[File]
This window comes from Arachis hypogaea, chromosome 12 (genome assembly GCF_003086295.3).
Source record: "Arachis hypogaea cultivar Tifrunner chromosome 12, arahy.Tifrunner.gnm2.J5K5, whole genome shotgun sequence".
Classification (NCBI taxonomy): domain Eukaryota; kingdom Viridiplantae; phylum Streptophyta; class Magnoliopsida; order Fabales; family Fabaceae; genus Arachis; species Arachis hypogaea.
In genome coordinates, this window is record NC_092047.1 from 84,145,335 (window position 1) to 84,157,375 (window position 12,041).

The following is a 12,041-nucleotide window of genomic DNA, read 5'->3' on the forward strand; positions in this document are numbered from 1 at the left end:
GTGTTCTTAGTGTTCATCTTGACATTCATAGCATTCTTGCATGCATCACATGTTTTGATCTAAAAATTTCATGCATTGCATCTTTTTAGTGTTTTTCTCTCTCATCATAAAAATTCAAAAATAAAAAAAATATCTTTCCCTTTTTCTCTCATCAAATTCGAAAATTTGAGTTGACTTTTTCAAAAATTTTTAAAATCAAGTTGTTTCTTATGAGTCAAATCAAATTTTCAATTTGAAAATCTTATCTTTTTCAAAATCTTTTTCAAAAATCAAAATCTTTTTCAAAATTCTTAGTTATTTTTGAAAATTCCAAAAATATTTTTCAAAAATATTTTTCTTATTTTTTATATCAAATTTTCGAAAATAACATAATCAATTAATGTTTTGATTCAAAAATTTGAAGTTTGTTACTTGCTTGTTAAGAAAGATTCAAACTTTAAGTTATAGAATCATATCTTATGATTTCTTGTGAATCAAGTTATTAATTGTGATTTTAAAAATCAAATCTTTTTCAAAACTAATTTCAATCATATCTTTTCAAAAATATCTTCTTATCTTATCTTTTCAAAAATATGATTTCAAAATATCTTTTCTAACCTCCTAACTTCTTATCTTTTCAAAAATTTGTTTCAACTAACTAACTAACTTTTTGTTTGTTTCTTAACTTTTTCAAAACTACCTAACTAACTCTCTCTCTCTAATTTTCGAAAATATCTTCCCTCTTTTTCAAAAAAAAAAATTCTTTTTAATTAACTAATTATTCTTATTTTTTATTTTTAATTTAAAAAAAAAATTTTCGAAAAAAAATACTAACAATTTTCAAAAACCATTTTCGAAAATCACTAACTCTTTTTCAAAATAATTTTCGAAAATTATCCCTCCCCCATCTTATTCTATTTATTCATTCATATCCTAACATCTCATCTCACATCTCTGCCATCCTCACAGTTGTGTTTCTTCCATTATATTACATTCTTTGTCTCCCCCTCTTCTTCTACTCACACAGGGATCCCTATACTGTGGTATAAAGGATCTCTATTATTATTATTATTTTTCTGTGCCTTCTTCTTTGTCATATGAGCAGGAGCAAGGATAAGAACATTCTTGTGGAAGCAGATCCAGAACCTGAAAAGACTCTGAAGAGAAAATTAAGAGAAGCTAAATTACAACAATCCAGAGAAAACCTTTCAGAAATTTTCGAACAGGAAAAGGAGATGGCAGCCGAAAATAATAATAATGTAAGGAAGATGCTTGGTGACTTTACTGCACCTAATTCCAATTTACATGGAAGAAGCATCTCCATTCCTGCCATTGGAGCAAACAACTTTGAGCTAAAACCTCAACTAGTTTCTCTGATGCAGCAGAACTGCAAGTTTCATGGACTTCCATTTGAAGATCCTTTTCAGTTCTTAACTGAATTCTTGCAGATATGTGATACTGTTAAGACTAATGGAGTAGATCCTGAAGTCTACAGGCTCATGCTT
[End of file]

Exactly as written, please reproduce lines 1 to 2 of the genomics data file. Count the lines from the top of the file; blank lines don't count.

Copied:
This window comes from Arachis hypogaea, chromosome 12 (genome assembly GCF_003086295.3).
Source record: "Arachis hypogaea cultivar Tifrunner chromosome 12, arahy.Tifrunner.gnm2.J5K5, whole genome shotgun sequence".